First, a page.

Something Happened in Our Town

(Grade Level K-4)

by Marianne Celano, Marietta Collins, & Ann Hazzard

Listed as the sixth-most banned book of 2020, Something Happened In Our Town, is an illustrated children’s book that follows two families — one white, one Black — as they discuss a police shooting of a Black man in their community. ”Challenged for ‘divisive language’ and because it was thought to promote anti-police views.” ~ American Library Association

New Kid

(Grade Level 5-8)

by Jerry Craft

Based on Craft’s own experiences, New Kid tells the story of a 12-year-old Black boy who experiences culture shock when he enrolls at a mostly-white private school. The book was banned by administrators in Texas after a white parent complained that the book promotes Critical Race Theory and makes white children “feel like oppressors.”

Stamped (For Kids)

(Grade Level 5-8)

by Ibram X. Kendi & Jason Reynolds

The ALA’s second-most banned book of 2020, Stamped (for Kids) is an introduction to the history of racism and antiracism in America. The ALA describes it as “banned and challenged because of author’s public statements and claims that the book contains ‘selective storytelling incidents’ and does not encompass racism against all people.”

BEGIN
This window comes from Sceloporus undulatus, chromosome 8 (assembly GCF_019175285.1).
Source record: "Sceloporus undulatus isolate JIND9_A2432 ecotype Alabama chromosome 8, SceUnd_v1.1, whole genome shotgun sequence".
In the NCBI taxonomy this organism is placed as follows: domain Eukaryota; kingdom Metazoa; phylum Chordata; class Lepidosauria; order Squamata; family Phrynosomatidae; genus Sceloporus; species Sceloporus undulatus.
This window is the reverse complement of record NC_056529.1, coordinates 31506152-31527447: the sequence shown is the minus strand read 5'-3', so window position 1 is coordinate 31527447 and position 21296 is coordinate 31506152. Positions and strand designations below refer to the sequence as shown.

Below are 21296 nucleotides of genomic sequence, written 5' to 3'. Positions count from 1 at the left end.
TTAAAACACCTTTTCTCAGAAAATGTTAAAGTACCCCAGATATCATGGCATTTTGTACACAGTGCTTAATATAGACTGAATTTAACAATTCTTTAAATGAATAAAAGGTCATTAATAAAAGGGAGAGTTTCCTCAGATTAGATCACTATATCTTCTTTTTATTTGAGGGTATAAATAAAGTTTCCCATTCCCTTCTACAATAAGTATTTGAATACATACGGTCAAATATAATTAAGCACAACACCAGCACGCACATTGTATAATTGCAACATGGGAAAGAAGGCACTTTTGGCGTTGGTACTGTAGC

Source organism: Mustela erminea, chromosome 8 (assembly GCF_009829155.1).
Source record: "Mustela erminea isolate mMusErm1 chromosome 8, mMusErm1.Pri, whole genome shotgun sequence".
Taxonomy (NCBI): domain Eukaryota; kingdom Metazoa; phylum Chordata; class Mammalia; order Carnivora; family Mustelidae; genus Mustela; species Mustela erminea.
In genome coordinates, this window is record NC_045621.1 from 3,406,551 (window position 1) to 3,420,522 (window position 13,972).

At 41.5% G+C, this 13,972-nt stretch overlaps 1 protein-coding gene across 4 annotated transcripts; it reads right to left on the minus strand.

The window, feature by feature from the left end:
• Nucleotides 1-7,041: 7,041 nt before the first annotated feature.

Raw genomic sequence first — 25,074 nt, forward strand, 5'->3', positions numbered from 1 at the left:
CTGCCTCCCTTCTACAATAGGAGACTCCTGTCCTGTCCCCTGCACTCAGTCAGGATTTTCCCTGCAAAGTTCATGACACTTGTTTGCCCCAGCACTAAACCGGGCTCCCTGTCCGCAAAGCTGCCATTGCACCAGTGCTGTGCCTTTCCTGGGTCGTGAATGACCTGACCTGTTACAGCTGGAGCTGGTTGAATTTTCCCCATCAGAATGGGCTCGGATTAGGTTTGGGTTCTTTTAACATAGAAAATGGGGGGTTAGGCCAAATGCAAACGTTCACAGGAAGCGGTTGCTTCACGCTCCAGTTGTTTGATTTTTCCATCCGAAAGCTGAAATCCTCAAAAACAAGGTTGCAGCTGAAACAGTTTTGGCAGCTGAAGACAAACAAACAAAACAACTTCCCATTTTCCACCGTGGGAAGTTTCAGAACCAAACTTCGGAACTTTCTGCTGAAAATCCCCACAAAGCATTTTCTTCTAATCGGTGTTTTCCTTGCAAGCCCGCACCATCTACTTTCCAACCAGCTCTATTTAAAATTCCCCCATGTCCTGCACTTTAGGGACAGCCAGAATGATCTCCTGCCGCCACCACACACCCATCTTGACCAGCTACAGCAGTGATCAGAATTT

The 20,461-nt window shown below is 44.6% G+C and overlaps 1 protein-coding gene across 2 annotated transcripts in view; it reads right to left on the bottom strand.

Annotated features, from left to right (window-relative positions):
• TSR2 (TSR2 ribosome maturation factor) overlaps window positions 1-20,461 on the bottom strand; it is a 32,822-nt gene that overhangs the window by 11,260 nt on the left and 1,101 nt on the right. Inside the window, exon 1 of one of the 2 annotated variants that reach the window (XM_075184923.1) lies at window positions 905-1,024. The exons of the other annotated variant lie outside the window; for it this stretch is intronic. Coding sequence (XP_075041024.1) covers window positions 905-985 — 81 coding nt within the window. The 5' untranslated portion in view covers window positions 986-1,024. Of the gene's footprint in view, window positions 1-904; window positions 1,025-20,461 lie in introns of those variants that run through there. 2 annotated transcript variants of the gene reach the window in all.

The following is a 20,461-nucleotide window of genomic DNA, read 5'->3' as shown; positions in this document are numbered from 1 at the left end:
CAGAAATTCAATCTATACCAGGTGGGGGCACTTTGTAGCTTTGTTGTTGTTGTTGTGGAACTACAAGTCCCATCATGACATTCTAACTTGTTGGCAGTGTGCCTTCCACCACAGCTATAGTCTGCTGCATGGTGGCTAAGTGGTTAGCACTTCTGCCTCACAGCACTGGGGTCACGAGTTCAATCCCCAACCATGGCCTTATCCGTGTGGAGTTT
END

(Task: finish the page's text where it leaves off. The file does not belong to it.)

This Is Your Time

(Grade Level 5-8)

by Ruby Bridges 

Written as a letter to the reader, this autobiographical children’s book chronicles Bridges’s experience as a child who had to be escorted to class by federal marshals when she was chosen to be one of the first black students to integrate into New Orleans’ all-white public school system. It was banned by 2 Texas school districts following State Rep. Matt Krause’s 2021 letter demanding investigations of books containing “material that might make students feel discomfort, guilt, anguish, or any other form of psychological distress because of their race or sex.”

All American Boys

(Grade Level 9-12)

by Brendan Kiely & Jason Reynolds 

The ALA’s third-most banned book of 2020, All American Boys tells the story of two teenage boys as they handle racism and police brutality in their community. The ALA describes it as “banned and challenged for profanity, drug use, and alcoholism, and because it was thought to promote anti-police views, contain divisive topics, and be ‘too much of a sensitive matter right now.’”

All Boys Aren’t Blue

(Grade Level 9-12)

by George M. Johnson

The ALA’s third-most banned book of 2021, All Boys Aren’t Blue consists of a series of essays following Johnson’s journey growing up as a queer Black man in New Jersey and Virginia. The ALA describes it as “banned and challenged for LGBTQIA+ content, profanity, and because it was considered to be sexually explicit.” Over the past two years, administrators of school districts in thirteen states have banned this work.